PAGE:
Month: February 2018

5:30 pacing aka new ways to have fun during the 26.2 with Donna.

We’re in St John’s County!

It’s mile 23 and we’re still on the hill to get to the top of the JTB bridge. The sun is shining and the heat is on. I am feeling “peppy”(that’s my co-pacer’s nickname for me), and ready to send the 5 people still with us ahead for a PR. 30 second walk is up, time to run and get to the top of that bridge.

It begins weeks before, the Galloway director ,Chris Twiggs, calls for anyone who might be interested in pacing the Donna marathon. Without hesitation I volunteer. It’s rewarding to pace runners for their first marathon or even their 10th one. Every experience is different for everyone including for pacers. 26.2 miles is not a distance to laugh at. You might have done dozens but that 1 marathon you might feel ill or going through an injury or the weather might be off. You just never know. So I said “yes” hoping and praying it wouldn’t be like the Jekyll Island Marathon(I was having an off day that day). I had no idea what group I would be pacing or who my co-pacer would be. I was ready for anything.

We were down to 2! The other three in our group had moved on, but guess who we picked up?! Jeff Galloway and two runners he was running and giving sage advice to. We were at the top of the JTB bridge! We had made it. Now all we had to do was let gravity take its course.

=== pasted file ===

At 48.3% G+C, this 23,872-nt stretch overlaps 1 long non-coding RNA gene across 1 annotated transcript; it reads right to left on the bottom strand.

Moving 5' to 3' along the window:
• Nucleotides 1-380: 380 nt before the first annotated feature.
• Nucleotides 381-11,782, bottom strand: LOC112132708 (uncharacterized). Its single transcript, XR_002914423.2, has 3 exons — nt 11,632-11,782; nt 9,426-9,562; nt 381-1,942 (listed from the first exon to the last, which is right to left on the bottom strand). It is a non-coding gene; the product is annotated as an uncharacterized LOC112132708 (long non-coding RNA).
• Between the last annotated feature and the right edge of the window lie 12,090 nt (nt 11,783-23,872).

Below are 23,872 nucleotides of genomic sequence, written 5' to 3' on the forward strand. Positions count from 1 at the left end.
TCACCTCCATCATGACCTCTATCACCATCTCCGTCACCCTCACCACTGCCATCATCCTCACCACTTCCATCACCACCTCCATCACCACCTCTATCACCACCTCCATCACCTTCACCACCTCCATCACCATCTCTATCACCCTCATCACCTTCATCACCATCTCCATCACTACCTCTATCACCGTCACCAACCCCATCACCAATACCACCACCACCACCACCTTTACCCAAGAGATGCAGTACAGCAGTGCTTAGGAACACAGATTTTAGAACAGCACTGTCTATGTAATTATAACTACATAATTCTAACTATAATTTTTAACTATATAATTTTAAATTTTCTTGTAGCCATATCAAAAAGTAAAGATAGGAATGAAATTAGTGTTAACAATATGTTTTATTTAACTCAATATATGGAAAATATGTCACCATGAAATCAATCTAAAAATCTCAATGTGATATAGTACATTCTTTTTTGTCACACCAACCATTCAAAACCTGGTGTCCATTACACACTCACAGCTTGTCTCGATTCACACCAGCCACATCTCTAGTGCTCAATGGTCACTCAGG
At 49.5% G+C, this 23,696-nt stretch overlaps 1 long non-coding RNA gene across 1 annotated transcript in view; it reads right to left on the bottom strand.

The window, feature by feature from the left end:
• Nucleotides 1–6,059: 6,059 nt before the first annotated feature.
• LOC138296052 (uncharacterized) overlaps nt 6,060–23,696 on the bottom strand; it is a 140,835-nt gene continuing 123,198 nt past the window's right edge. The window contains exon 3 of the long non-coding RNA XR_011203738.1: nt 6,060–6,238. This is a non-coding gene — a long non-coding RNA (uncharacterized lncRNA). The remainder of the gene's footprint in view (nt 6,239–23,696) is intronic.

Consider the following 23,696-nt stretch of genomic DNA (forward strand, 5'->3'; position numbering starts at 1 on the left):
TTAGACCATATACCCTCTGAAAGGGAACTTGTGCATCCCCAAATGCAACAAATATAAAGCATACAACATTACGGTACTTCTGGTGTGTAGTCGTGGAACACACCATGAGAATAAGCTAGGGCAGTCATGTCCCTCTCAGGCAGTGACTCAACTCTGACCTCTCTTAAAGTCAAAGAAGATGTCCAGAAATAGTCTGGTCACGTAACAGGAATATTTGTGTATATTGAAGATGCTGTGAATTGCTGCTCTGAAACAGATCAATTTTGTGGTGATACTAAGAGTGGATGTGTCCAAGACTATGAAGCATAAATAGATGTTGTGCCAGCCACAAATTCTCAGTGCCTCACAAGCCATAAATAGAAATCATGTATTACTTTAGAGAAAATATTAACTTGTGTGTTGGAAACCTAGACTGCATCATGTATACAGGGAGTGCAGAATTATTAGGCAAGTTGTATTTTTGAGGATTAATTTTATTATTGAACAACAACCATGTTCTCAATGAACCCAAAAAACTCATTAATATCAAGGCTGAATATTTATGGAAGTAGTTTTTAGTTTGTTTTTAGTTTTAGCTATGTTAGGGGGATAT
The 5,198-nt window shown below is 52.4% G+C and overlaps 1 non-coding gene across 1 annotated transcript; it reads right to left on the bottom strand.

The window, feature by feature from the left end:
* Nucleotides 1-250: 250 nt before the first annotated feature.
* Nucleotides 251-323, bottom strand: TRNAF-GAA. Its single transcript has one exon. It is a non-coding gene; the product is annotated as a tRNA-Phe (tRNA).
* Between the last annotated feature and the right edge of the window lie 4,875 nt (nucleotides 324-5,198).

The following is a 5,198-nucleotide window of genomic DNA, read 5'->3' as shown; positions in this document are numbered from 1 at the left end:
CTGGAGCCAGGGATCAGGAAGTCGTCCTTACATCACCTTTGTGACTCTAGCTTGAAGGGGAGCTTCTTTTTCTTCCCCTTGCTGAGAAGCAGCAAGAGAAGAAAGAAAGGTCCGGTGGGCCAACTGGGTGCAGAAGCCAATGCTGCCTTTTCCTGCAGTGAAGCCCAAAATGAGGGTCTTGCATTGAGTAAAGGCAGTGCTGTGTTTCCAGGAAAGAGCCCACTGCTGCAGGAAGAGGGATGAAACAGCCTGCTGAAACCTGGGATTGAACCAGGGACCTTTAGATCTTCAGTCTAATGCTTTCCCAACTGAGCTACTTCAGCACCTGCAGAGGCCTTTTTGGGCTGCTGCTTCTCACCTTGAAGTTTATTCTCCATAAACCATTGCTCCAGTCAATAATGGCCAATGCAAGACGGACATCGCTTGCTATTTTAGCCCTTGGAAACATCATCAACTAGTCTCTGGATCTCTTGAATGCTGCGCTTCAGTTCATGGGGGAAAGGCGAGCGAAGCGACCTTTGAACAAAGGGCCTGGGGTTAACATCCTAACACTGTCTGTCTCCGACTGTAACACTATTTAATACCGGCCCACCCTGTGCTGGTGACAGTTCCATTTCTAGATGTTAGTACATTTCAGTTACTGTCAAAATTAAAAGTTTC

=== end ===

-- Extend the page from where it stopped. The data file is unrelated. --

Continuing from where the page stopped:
Intercoastal views

5:45…it’s all set. Then another pacer asked to trade, so we made it work. New pacing assignment-5:30! And then it was race weekend…how did that happen? After our annual Social Shakeout run at Southern Grounds, it was time to work at the Donna Expo and pick up my pacing stuff. The next day would be my pacer duty at the Jeff Galloway booth. As usual, Momentum Pacing takes care of all its pacers. On Saturday, I complete 2 out of 3 races for the Booby Trap Challenge. In between the 10k and 5k, we take our pacer group photo. 6:30 a m for the Donna Marathon on Sunday.

We are coming down the ramp and then a right turn! Eagle eye me sees the 26 mile sign…we are home free! What’s our time? Oh no! We have 8 minutes to get to the Finish line. I have the pacer flag, I guess I’ll be sprinting. No time to lose. Go! Go! Go! That’s when I hear the 26.3 cheers.